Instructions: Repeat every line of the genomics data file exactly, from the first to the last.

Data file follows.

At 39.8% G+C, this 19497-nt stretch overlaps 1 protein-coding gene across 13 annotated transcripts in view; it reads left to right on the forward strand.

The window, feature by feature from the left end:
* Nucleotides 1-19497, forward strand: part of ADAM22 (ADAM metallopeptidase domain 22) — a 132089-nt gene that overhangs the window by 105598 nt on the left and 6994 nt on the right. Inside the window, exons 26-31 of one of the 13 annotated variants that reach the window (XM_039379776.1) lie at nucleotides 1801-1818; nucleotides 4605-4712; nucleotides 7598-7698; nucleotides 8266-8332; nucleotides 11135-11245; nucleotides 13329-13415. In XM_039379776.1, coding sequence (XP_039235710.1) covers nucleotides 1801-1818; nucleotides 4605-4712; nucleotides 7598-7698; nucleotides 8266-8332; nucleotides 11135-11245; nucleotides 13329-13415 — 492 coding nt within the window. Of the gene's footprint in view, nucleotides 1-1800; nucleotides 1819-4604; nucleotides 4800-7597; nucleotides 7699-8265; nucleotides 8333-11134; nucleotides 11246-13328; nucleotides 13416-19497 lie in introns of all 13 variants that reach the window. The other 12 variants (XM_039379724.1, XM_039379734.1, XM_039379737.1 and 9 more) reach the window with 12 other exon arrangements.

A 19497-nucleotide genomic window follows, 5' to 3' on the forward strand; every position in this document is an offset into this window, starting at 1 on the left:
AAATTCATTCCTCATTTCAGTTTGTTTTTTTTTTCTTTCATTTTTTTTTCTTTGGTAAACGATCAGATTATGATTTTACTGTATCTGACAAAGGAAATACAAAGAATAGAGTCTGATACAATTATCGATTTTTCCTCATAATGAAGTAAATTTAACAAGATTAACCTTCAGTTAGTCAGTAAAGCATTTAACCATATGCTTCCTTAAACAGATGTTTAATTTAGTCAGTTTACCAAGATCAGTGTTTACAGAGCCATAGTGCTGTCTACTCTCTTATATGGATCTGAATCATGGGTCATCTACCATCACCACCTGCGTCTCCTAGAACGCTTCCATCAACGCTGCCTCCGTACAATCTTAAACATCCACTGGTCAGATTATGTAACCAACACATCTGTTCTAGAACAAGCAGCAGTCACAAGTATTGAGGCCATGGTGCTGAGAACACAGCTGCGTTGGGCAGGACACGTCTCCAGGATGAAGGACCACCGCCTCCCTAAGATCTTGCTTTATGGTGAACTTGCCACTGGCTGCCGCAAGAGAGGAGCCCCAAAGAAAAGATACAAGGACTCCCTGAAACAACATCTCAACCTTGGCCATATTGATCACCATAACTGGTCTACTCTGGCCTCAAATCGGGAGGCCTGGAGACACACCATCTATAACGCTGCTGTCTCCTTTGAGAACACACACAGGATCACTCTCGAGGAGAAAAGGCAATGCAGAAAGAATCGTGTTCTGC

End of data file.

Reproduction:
At 39.8% G+C, this 19497-nt stretch overlaps 1 protein-coding gene across 13 annotated transcripts in view; it reads left to right on the forward strand.

The window, feature by feature from the left end:
* Nucleotides 1-19497, forward strand: part of ADAM22 (ADAM metallopeptidase domain 22) — a 132089-nt gene that overhangs the window by 105598 nt on the left and 6994 nt on the right. Inside the window, exons 26-31 of one of the 13 annotated variants that reach the window (XM_039379776.1) lie at nucleotides 1801-1818; nucleotides 4605-4712; nucleotides 7598-7698; nucleotides 8266-8332; nucleotides 11135-11245; nucleotides 13329-13415. In XM_039379776.1, coding sequence (XP_039235710.1) covers nucleotides 1801-1818; nucleotides 4605-4712; nucleotides 7598-7698; nucleotides 8266-8332; nucleotides 11135-11245; nucleotides 13329-13415 — 492 coding nt within the window. Of the gene's footprint in view, nucleotides 1-1800; nucleotides 1819-4604; nucleotides 4800-7597; nucleotides 7699-8265; nucleotides 8333-11134; nucleotides 11246-13328; nucleotides 13416-19497 lie in introns of all 13 variants that reach the window. The other 12 variants (XM_039379724.1, XM_039379734.1, XM_039379737.1 and 9 more) reach the window with 12 other exon arrangements.

A 19497-nucleotide genomic window follows, 5' to 3' on the forward strand; every position in this document is an offset into this window, starting at 1 on the left:
AAATTCATTCCTCATTTCAGTTTGTTTTTTTTTTCTTTCATTTTTTTTTCTTTGGTAAACGATCAGATTATGATTTTACTGTATCTGACAAAGGAAATACAAAGAATAGAGTCTGATACAATTATCGATTTTTCCTCATAATGAAGTAAATTTAACAAGATTAACCTTCAGTTAGTCAGTAAAGCATTTAACCATATGCTTCCTTAAACAGATGTTTAATTTAGTCAGTTTACCAAGATCAGTGTTTACAGAGCCATAGTGCTGTCTACTCTCTTATATGGATCTGAATCATGGGTCATCTACCATCACCACCTGCGTCTCCTAGAACGCTTCCATCAACGCTGCCTCCGTACAATCTTAAACATCCACTGGTCAGATTATGTAACCAACACATCTGTTCTAGAACAAGCAGCAGTCACAAGTATTGAGGCCATGGTGCTGAGAACACAGCTGCGTTGGGCAGGACACGTCTCCAGGATGAAGGACCACCGCCTCCCTAAGATCTTGCTTTATGGTGAACTTGCCACTGGCTGCCGCAAGAGAGGAGCCCCAAAGAAAAGATACAAGGACTCCCTGAAACAACATCTCAACCTTGGCCATATTGATCACCATAACTGGTCTACTCTGGCCTCAAATCGGGAGGCCTGGAGACACACCATCTATAACGCTGCTGTCTCCTTTGAGAACACACACAGGATCACTCTCGAGGAGAAAAGGCAATGCAGAAAGAATCGTGTTCTGC